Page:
Last week I attended, through the Air Cadets, a pilot course on Youth Mental Health First Aid (YMHFA). A pilot course in the sense that it was being piloted within the Air Cadets. I came away humbled, motivated, sad, but with a desire to do more for the young people I work with as a volunteer on a regular basis.
First off - I don’t believe I have ever had depression, anxiety or anything similarly lumped into the “mental health issues” bracket. For that I am grateful - of course I’ve had days where I’ve felt under pressure, down or when things feel a bit out of control, but this hasn’t progressed any further than a single day. However I am acutely aware of people close and not so close to me who have experienced some or all of the above. I therefore tried to approach this course with an open mind, trying to draw parallels with the content and real life, but fully aware that I would not be able to comprehend or personally relate to any feelings or topics potentially raised.
The course was eye-opening. I used the word ‘humbled’ in the first paragraph above, as I don’t think I’ve ever considered how much mental health can have an effect on your everyday life. The course covered topics such as depression, suicide, self-harm, eating disorders and similar. Topics that I may have offhandedly previously assumed (wrongly) were more prevalent nowadays for reasons other than “they weren’t talked about previously”, which I am entirely ashamed of. We talked about what terminology to use and what not to use. We looked at the issues facing young people today, most of which were relevant to those of us not so young. Hearing that children as young as 5 years old were still subject to anxiety was heartbreaking and sobering.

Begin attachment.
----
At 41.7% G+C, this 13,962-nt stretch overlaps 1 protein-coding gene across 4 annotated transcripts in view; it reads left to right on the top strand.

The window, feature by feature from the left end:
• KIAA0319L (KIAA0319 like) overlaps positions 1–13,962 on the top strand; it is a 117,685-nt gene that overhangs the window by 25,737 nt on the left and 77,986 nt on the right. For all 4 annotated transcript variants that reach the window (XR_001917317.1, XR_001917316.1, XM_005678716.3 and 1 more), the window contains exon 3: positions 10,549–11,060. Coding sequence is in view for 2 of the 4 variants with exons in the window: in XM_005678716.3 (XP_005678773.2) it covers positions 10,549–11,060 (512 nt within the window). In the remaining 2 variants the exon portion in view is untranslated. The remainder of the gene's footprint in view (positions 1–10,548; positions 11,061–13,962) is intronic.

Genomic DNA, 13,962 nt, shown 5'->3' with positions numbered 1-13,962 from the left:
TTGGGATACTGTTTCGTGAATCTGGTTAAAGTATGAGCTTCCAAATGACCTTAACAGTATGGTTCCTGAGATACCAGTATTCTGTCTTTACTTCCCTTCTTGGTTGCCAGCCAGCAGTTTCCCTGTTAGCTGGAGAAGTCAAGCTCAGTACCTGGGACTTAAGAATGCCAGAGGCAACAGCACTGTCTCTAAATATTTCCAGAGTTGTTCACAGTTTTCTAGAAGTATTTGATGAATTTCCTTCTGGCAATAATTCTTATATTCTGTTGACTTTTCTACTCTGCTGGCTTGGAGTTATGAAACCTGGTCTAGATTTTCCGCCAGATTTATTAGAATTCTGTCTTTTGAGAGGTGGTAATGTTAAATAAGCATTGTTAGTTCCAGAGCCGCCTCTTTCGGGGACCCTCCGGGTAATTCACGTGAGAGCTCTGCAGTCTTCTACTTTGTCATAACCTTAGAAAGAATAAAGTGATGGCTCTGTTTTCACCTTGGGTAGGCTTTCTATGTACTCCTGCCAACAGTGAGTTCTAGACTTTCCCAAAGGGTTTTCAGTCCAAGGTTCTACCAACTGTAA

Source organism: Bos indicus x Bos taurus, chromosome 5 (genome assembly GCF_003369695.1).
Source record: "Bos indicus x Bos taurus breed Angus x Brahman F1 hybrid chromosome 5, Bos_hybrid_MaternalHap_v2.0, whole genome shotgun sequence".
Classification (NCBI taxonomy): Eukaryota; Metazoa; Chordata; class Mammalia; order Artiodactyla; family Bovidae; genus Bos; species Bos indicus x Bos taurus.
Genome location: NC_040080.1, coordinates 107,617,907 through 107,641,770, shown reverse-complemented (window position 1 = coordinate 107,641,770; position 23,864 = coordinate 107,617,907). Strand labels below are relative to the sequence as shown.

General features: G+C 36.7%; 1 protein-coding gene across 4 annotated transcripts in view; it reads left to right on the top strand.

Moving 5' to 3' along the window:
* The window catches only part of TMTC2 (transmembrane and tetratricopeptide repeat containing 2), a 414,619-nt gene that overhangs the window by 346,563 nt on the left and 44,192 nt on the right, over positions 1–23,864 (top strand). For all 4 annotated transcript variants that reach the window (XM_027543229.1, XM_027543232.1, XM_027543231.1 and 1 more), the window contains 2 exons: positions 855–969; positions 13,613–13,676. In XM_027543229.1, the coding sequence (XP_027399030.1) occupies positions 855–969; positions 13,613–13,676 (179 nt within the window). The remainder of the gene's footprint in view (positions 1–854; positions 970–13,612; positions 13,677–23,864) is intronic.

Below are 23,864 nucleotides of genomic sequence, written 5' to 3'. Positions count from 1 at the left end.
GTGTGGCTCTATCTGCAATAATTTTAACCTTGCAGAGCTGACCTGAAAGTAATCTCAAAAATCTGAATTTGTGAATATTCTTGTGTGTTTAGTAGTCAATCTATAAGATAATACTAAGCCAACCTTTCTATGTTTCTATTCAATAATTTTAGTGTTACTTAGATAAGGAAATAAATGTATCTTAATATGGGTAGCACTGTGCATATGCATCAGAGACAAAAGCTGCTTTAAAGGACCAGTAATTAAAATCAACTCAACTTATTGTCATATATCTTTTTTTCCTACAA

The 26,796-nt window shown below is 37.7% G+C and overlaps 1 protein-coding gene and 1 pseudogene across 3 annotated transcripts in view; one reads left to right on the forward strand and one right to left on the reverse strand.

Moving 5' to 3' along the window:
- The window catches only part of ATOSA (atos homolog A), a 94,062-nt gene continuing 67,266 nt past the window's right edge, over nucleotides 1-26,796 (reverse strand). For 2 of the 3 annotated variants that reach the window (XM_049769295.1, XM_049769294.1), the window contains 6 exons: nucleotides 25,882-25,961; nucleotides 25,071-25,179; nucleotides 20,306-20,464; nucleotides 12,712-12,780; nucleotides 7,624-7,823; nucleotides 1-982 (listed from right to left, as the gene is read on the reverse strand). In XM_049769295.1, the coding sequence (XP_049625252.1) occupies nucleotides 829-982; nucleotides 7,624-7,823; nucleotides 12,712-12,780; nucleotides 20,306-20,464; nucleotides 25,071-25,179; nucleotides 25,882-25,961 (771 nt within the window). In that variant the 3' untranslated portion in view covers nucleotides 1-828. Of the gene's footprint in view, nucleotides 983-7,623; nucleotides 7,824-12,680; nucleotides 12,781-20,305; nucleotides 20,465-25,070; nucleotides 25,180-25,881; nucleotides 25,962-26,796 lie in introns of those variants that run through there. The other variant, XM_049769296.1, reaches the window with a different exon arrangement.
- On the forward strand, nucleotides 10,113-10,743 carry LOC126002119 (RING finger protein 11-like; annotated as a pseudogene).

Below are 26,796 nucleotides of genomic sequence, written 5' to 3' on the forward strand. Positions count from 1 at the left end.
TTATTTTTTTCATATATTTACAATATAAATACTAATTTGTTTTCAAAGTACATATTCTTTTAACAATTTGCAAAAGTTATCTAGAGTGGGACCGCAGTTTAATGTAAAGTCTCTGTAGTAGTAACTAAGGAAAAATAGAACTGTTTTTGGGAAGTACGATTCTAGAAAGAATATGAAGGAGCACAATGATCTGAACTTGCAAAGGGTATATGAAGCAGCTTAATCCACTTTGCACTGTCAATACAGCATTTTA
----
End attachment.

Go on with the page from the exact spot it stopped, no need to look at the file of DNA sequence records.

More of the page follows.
I’m struggling to write this post as the words, scenarios and course content are still swirling around my head, and that people face these struggles every day with varying levels of courage, determination and a resolve to get through it is such an inspiration. But as the two-day course drew to a close, I realised that my awareness of mental health issues had been woefully inadequate and that I had learnt so much in two days (albeit nowhere near enough).
Relating this to the development community, I heard Ed Finkler present a candid, open, honest and disarming talk back in 2013, entitled “Open sourcing mental illness” which I still listen to on occasion and have recommended others to do as well. I found it incredibly powerful, and have the utmost respect for him and everyone else who is driving forward the OSMI movement currently.
My volunteer youth work with the Air Cadets brings me into contact with inspiring young people regularly, which I enjoy and thrive on. Sadly naturally that brings with it experiences where some of these young people are sat sobbing in front of me, feeling unable to deal with their personal situations. I’m hoping that completion of the YMHFA course and my new resolve to understand more around mental health issues, will help me to help them more.